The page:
From climate change to parking, rallies have become increasingly popular among the younger population in Fredericton and around the world. March for Our Lives, a youth-led gun control movement, was led by a number of students from Parkland, Florida. Greta Thunberg’s determination for political action on climate change, where she sat outside the Swedish Parliament, began the Friday’s for Future strikes.
So why are young people choosing to rally as opposed to other means of sharing their concerns or engaging in politics?
Aaron Cabot, a 3rd year UNB student, started the Facebook event “Sitting by Facilities Management Because We Can't Find Parking”, which received a lot of attention from the UNB community. 490 people responded interested, with 147 indicating that they would attend. Of that 147, only about a dozen students actually stopped by.
Cabot was inspired by other events like the climate strike. He saw them as a great way to put people together and convey a message.
He felt he didn’t have enough information on his own to just write a formal letter of complaint, but after holding the event and hearing the stories that others shared with him, he feels he now has enough scope of the situation to be able to write a letter or do something more.
Cabot described holding a rally as a way to build a community around an issue or a cause. He also believes this can be accomplished over social media.
“Even if you are saying you are going or not, whether you actually go, it creates a sense of community,” he said.
Media coverage of an event can prime individuals about the importance of issues. There has been mass media coverage about the Climate Crisis and it thus became a big debate topic at this year’s federal election.
George C. Edwards III and Tami Swenson’s study, “Who Rallies? The Anatomy of a Rally Event”, which was published in 1997, explores the types of people who rallied in response to the missile attack on Iraq’s intelligence Headquarters in Baghdad.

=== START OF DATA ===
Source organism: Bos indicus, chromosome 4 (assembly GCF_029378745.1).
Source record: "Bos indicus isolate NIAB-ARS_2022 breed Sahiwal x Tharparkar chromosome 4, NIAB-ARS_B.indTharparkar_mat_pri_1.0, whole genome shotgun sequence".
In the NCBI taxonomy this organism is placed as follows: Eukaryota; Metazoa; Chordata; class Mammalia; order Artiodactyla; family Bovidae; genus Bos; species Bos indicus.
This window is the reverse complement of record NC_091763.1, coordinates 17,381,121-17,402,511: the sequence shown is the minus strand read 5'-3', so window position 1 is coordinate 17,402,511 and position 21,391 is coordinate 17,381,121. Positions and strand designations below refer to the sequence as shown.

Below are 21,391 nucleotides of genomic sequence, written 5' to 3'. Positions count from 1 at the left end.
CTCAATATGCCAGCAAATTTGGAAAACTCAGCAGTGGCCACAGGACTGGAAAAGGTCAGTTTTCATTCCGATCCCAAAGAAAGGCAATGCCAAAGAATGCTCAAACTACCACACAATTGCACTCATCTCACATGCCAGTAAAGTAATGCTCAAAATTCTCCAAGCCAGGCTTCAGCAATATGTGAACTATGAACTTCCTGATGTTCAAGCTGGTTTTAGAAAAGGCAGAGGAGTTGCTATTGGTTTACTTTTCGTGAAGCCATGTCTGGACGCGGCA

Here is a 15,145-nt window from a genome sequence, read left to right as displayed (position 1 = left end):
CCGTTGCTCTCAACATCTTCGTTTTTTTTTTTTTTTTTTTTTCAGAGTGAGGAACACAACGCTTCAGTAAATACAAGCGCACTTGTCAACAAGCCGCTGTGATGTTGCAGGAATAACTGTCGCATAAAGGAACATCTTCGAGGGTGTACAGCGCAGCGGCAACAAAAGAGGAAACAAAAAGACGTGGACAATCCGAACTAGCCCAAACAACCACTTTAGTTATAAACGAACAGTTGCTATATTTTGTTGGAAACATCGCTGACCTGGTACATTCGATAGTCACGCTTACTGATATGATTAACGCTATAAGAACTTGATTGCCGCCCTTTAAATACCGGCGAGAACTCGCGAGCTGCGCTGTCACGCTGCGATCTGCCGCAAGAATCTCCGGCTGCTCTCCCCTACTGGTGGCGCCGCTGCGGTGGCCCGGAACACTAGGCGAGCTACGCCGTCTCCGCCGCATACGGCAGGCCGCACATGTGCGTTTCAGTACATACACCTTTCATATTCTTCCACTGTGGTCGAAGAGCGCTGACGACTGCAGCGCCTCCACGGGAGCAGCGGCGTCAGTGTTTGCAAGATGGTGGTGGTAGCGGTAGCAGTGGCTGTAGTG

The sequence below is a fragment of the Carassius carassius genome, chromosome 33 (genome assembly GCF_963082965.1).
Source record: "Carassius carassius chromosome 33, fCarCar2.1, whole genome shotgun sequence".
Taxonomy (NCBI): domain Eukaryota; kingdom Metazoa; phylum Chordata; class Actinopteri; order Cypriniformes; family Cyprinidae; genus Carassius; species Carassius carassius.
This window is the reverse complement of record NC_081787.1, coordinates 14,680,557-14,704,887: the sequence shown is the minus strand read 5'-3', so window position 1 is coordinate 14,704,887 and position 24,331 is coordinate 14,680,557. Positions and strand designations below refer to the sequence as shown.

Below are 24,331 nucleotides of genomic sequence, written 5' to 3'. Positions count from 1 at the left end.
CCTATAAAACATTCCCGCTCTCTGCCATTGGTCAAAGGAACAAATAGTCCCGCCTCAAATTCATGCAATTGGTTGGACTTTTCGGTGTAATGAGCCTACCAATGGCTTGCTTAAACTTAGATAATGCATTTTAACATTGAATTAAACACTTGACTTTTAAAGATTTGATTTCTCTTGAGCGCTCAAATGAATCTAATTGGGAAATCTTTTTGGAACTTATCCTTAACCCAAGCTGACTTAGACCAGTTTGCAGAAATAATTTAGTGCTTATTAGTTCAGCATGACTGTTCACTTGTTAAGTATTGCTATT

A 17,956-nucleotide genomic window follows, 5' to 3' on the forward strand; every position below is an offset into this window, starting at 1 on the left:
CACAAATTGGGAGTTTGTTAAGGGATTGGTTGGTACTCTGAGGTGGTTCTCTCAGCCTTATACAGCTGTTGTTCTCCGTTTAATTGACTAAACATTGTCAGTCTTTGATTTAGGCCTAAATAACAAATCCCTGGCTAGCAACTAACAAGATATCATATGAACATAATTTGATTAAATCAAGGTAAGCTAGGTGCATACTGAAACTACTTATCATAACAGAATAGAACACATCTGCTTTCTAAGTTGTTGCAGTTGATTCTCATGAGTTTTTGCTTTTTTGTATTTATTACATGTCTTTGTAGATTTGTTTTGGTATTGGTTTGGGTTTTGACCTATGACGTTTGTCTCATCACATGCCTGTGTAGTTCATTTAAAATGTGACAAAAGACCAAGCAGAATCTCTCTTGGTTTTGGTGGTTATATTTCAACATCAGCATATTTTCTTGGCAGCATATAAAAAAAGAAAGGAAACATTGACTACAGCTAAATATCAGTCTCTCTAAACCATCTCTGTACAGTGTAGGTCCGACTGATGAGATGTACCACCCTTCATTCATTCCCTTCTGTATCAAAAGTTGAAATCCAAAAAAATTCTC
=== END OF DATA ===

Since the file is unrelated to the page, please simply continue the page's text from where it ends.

“Rather than being a distinctive phenomenon, a rally event seems to be simply an additional force that pushes potential supporters over the threshold of approval,” states Edwards and Swenson in the study.
According to Emily Witt’s article from The New Yorker, “From Parkland to Sunrise: A Year of Extraordinary Youth Activism,” activism among students has been growing for years.
“[Student activism] had been growing for several years: United We Dream, the youth-led immigrant organization that advocated for the dream act and occupied the halls of Congress last spring, was founded in 2008; the anti-racism and anti-police-violence movement Black Lives Matter, which has since grown into the Movement for Black Lives, started in 2013,” she writes.
Witt also said, “unlike previous generations of youth activists, the ones today are eager to work within the existing political processes.”
It could be said rallies held in Fredericton over the past few months influenced voters in this riding in this year's federal election, potentially resulting in the election of Jenica Atwin, the first Green MP outside of BC.